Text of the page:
You can skip MSIL and compile directly to machine code if you want. In
fact, you can obfuscate and then compile to machine code for double
protection. You don't have to release your program in MSIL. However, if
you do go straight to machine code then you will loose the cross platform
benefits of MSIL. That means you will have to complie separate assembiles
for PC, MAC and so on.

Didn't know about this; how can I generate machine code? I was talking about
a Windows application here.

Massimo
 
J

Jon Skeet [C# MVP]

Massimo said:
I agree on this, but I'm not talking about protecting intellectual rights
(i.e. algorithms), but the software itself, which can be easily copied.

And native code can fairly easily be copied too - look how much effort
the games industry is constantly putting into making games as hard to
crack as possible.
 
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J

Jon Skeet [C# MVP]

Massimo said:
Didn't know about this; how can I generate machine code? I was talking about
a Windows application here.

See http://www.pobox.com/~skeet/csharp/faq/#framework.required

I can't say I'd recommend going that route though - while I haven't
used the products in question, the .NET framework will clearly have
gone through a lot more testing (especially if you include the
"testing" which all of us are doing every time we run some .NET code)
than the linkers. I'd certainly recommend that if you take that route,
you do it early on and do as much of your development and testing using
the product as possible, largely ignoring the normal framework. That
may well end up costing a lot in terms of ease of development, of
course...
 
R

Robby

Using the NGEN utility is not ignoring the .Net Framework. It is a part of
the .Net Framework. Machine code compiled assembiles still need the .Net
Framework installed to run. You should not make grossly incorrect
statements like that.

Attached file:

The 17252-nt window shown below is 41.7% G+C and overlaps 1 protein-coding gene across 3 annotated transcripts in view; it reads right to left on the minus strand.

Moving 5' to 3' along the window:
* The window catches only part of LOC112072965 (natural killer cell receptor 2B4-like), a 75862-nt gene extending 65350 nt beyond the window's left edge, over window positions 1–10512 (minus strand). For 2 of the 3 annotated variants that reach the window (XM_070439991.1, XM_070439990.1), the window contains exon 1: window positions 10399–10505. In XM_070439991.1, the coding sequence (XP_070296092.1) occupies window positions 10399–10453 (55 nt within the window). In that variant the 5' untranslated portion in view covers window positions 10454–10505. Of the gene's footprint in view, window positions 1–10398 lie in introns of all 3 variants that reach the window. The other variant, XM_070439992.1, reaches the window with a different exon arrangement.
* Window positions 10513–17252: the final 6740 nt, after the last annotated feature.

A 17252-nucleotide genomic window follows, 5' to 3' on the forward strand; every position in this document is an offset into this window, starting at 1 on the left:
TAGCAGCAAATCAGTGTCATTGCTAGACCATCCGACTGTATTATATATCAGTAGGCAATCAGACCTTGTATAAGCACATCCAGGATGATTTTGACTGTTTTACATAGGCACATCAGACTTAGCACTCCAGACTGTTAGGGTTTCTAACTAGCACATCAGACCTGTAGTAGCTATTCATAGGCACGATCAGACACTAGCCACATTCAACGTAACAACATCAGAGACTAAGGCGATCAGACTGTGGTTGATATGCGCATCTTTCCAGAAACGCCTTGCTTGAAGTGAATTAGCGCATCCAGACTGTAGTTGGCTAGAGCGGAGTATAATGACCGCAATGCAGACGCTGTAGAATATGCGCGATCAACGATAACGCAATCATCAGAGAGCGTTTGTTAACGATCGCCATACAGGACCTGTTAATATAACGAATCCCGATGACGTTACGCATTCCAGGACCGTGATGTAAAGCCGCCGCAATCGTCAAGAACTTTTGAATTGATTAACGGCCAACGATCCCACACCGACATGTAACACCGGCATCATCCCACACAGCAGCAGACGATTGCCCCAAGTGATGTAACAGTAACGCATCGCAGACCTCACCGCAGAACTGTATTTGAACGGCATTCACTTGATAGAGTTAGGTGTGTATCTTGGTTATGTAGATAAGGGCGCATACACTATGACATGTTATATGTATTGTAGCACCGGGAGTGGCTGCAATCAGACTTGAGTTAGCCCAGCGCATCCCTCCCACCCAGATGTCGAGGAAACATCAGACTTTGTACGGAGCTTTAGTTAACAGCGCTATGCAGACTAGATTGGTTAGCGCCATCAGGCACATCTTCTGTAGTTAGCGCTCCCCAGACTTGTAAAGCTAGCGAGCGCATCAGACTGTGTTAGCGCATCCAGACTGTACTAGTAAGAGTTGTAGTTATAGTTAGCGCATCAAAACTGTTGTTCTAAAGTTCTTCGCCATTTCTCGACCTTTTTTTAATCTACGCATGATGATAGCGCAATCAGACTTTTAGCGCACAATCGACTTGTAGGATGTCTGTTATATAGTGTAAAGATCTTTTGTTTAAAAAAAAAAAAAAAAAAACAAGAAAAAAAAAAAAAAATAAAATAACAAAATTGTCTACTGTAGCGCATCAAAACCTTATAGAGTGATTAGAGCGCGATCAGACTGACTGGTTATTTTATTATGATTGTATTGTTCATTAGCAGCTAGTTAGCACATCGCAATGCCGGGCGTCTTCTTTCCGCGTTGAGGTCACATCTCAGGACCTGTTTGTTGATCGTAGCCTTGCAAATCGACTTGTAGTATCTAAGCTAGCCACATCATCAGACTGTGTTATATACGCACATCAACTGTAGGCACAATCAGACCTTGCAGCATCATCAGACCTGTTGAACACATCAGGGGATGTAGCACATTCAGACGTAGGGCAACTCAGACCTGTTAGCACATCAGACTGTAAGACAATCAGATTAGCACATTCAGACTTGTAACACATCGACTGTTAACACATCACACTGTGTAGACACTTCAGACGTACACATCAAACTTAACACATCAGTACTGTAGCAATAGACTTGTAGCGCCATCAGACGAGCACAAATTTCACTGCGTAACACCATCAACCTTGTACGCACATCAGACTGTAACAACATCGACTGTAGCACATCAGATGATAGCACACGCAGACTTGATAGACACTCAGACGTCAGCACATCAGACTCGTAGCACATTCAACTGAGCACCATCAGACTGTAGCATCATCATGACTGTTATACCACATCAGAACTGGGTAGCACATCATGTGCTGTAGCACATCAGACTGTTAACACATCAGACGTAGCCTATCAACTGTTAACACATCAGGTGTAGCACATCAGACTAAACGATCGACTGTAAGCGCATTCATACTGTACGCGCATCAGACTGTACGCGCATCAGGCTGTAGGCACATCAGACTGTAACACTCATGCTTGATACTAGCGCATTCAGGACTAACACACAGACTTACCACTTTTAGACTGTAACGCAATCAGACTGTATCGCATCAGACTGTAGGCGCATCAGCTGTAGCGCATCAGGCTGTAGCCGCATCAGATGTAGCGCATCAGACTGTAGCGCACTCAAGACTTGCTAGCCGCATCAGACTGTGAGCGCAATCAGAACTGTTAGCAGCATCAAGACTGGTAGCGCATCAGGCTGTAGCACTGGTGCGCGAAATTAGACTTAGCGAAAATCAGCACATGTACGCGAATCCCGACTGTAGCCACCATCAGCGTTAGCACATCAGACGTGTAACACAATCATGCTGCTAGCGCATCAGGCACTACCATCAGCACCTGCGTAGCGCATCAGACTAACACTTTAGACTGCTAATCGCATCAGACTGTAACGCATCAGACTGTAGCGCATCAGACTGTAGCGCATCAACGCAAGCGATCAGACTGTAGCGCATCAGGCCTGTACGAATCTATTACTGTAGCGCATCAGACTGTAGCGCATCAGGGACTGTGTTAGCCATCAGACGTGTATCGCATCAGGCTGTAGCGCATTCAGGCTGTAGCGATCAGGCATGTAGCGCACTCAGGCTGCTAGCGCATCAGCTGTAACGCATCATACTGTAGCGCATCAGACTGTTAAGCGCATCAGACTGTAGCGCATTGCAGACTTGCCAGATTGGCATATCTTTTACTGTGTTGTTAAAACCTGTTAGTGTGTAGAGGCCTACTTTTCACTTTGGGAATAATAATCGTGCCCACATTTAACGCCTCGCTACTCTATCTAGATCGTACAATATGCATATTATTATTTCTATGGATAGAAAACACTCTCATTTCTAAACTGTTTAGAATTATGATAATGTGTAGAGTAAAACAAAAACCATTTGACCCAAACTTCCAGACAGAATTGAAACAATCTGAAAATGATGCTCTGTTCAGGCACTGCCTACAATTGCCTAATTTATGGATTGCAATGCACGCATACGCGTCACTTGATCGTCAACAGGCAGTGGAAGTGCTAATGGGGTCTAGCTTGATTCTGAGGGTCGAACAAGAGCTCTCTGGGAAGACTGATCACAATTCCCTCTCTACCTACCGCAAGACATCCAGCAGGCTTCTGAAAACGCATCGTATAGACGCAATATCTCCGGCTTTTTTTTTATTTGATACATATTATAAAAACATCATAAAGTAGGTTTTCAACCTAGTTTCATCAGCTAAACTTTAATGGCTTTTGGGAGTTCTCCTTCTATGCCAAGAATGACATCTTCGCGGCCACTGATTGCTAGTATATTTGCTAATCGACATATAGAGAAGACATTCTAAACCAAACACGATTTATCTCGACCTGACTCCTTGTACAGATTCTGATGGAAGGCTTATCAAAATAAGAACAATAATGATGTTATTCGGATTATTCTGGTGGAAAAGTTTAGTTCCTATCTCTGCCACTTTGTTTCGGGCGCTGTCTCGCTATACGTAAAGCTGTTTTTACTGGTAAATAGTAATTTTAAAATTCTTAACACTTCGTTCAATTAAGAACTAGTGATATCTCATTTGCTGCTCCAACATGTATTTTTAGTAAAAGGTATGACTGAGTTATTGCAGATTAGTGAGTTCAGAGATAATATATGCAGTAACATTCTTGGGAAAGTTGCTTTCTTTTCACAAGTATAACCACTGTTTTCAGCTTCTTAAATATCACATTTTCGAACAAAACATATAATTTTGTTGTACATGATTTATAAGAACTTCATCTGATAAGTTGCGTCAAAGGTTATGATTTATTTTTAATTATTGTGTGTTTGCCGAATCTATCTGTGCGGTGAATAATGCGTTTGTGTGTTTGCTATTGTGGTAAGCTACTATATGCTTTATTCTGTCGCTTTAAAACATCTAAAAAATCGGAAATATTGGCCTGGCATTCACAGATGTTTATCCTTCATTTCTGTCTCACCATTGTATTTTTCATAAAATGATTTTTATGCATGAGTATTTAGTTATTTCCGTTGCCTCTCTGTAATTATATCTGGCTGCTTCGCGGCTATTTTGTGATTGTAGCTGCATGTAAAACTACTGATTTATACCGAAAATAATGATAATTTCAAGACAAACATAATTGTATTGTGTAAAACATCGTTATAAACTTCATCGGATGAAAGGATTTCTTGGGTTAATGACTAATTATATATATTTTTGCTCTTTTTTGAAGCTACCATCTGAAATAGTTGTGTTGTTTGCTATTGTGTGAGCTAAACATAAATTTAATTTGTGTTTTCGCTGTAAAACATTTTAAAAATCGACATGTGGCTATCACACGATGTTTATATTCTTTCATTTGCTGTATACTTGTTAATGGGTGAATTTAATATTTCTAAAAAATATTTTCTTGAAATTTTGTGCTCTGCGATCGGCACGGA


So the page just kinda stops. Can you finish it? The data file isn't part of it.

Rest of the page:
Robby
 
M

Massimo

And native code can fairly easily be copied too - look how much effort
the games industry is constantly putting into making games as hard to
crack as possible.

Yes, I know this, and in fact I'm quite unsure about native code safety,
too. But IL is definitely *a lot* simpler to understand, when disassembled.

Massimo
 
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J

Jon Skeet [C# MVP]

Massimo said:
Yes, I know this, and in fact I'm quite unsure about native code safety,
too. But IL is definitely *a lot* simpler to understand, when disassembled.

Have you tried decompiling a real application of significant size,
after it's been obfuscated? It takes a fair amount of skill and
patience to understand it.
 
J

Jon Skeet [C# MVP]

Robby said:
Using the NGEN utility is not ignoring the .Net Framework. It is a part of
the .Net Framework. Machine code compiled assembiles still need the .Net
Framework installed to run. You should not make grossly incorrect
statements like that.

I think you should be careful about the fact before accusing others of
making grossly incorrect statements:

1) NGENed assemblies still require the original IL, so don't help in
the slightest.
2) If you'd followed the link I provided, you'd see that the products I
was referring to *don't* require the .NET framework to be installed
- they include everything that's required. I wasn't talking about
NGEN, as it doesn't accomplish the desired goal.

Of course, if you don't believe me about the first point, you'd
presumably be happy to send me an NGENed executable which you believe
doesn't contain any IL. If you can do so, *then* I'll apologise for
making a grossly incorrect statement.
 
R

Robby

Well, I was talking about NGEN so your statements are incorrect. NGEN
assemblies do not require you to distribute MSIL.

Robby
 
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J

Jon Skeet [C# MVP]

Robby said:
Well, I was talking about NGEN so your statements are incorrect.

You may have been talking about NGEN, but you didn't specify that. My
statements concerned the products I referred to, and were correct in
that context. I answered a question from Massimo, and all my statements
in that answer were correct.
NGEN assemblies do not require you to distribute MSIL.

So I should expect an executable (compiled from C# source) in my inbox
which doesn't have any IL in pretty soon, right? I'll be very surprised
if you can produce one (using ngen).

Just out of interest, I NGENed a small test executable, copied the
native file out of the GAC, and tried to run it directly. No dice. You
need the assembly containing the IL in order to get the framework to
use the native image in the GAC.

There *may* be ways of removing the IL from the original assembly after
NGENing it, but in a way that fools the framework into using the image
from GAC - but I haven't seen anyone writing about that, and you'd need
fairly deep knowledge of exactly how the GAC works to try it out. (If
the framework checks the hash of the assembly against the original, for
instance, you're in trouble unless you can also change the hash that's
stored in the native code file.)

I'm off to bed now, but I'll be fascinated to see that executable
(along with exact details of how you produced it) in the morning...